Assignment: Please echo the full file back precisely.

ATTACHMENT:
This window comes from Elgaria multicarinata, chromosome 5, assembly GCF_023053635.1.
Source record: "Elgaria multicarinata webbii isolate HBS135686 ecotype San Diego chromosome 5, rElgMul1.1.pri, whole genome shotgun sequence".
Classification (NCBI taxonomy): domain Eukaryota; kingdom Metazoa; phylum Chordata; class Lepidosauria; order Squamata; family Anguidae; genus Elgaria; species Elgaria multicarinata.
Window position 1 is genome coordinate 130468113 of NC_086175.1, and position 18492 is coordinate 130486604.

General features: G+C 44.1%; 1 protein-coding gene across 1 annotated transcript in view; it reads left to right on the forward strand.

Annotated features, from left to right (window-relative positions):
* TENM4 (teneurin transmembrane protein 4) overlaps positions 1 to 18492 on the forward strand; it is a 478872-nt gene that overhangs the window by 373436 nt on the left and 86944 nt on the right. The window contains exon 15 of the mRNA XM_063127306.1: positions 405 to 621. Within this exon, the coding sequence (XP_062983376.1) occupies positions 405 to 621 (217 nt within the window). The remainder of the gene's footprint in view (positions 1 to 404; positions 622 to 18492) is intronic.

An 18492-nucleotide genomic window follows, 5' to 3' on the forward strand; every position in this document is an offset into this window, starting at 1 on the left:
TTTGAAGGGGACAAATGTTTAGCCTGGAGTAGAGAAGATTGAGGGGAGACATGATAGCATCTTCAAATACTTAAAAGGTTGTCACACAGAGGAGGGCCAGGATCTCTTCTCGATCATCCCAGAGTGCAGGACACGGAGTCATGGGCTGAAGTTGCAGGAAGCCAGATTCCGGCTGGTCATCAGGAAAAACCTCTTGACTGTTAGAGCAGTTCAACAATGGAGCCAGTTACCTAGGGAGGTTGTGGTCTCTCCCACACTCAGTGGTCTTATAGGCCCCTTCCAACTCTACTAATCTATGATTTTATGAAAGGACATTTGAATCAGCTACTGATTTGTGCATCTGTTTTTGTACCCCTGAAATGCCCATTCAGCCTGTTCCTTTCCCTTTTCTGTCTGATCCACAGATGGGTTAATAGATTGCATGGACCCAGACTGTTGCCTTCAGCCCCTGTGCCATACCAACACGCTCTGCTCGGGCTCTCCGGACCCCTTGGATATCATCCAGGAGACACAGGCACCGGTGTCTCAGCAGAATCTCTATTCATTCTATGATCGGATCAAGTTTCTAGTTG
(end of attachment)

This window comes from Elgaria multicarinata, chromosome 5, assembly GCF_023053635.1.
Source record: "Elgaria multicarinata webbii isolate HBS135686 ecotype San Diego chromosome 5, rElgMul1.1.pri, whole genome shotgun sequence".
Classification (NCBI taxonomy): domain Eukaryota; kingdom Metazoa; phylum Chordata; class Lepidosauria; order Squamata; family Anguidae; genus Elgaria; species Elgaria multicarinata.
Window position 1 is genome coordinate 130468113 of NC_086175.1, and position 18492 is coordinate 130486604.

General features: G+C 44.1%; 1 protein-coding gene across 1 annotated transcript in view; it reads left to right on the forward strand.

Annotated features, from left to right (window-relative positions):
* TENM4 (teneurin transmembrane protein 4) overlaps positions 1 to 18492 on the forward strand; it is a 478872-nt gene that overhangs the window by 373436 nt on the left and 86944 nt on the right. The window contains exon 15 of the mRNA XM_063127306.1: positions 405 to 621. Within this exon, the coding sequence (XP_062983376.1) occupies positions 405 to 621 (217 nt within the window). The remainder of the gene's footprint in view (positions 1 to 404; positions 622 to 18492) is intronic.

An 18492-nucleotide genomic window follows, 5' to 3' on the forward strand; every position in this document is an offset into this window, starting at 1 on the left:
TTTGAAGGGGACAAATGTTTAGCCTGGAGTAGAGAAGATTGAGGGGAGACATGATAGCATCTTCAAATACTTAAAAGGTTGTCACACAGAGGAGGGCCAGGATCTCTTCTCGATCATCCCAGAGTGCAGGACACGGAGTCATGGGCTGAAGTTGCAGGAAGCCAGATTCCGGCTGGTCATCAGGAAAAACCTCTTGACTGTTAGAGCAGTTCAACAATGGAGCCAGTTACCTAGGGAGGTTGTGGTCTCTCCCACACTCAGTGGTCTTATAGGCCCCTTCCAACTCTACTAATCTATGATTTTATGAAAGGACATTTGAATCAGCTACTGATTTGTGCATCTGTTTTTGTACCCCTGAAATGCCCATTCAGCCTGTTCCTTTCCCTTTTCTGTCTGATCCACAGATGGGTTAATAGATTGCATGGACCCAGACTGTTGCCTTCAGCCCCTGTGCCATACCAACACGCTCTGCTCGGGCTCTCCGGACCCCTTGGATATCATCCAGGAGACACAGGCACCGGTGTCTCAGCAGAATCTCTATTCATTCTATGATCGGATCAAGTTTCTAGTTG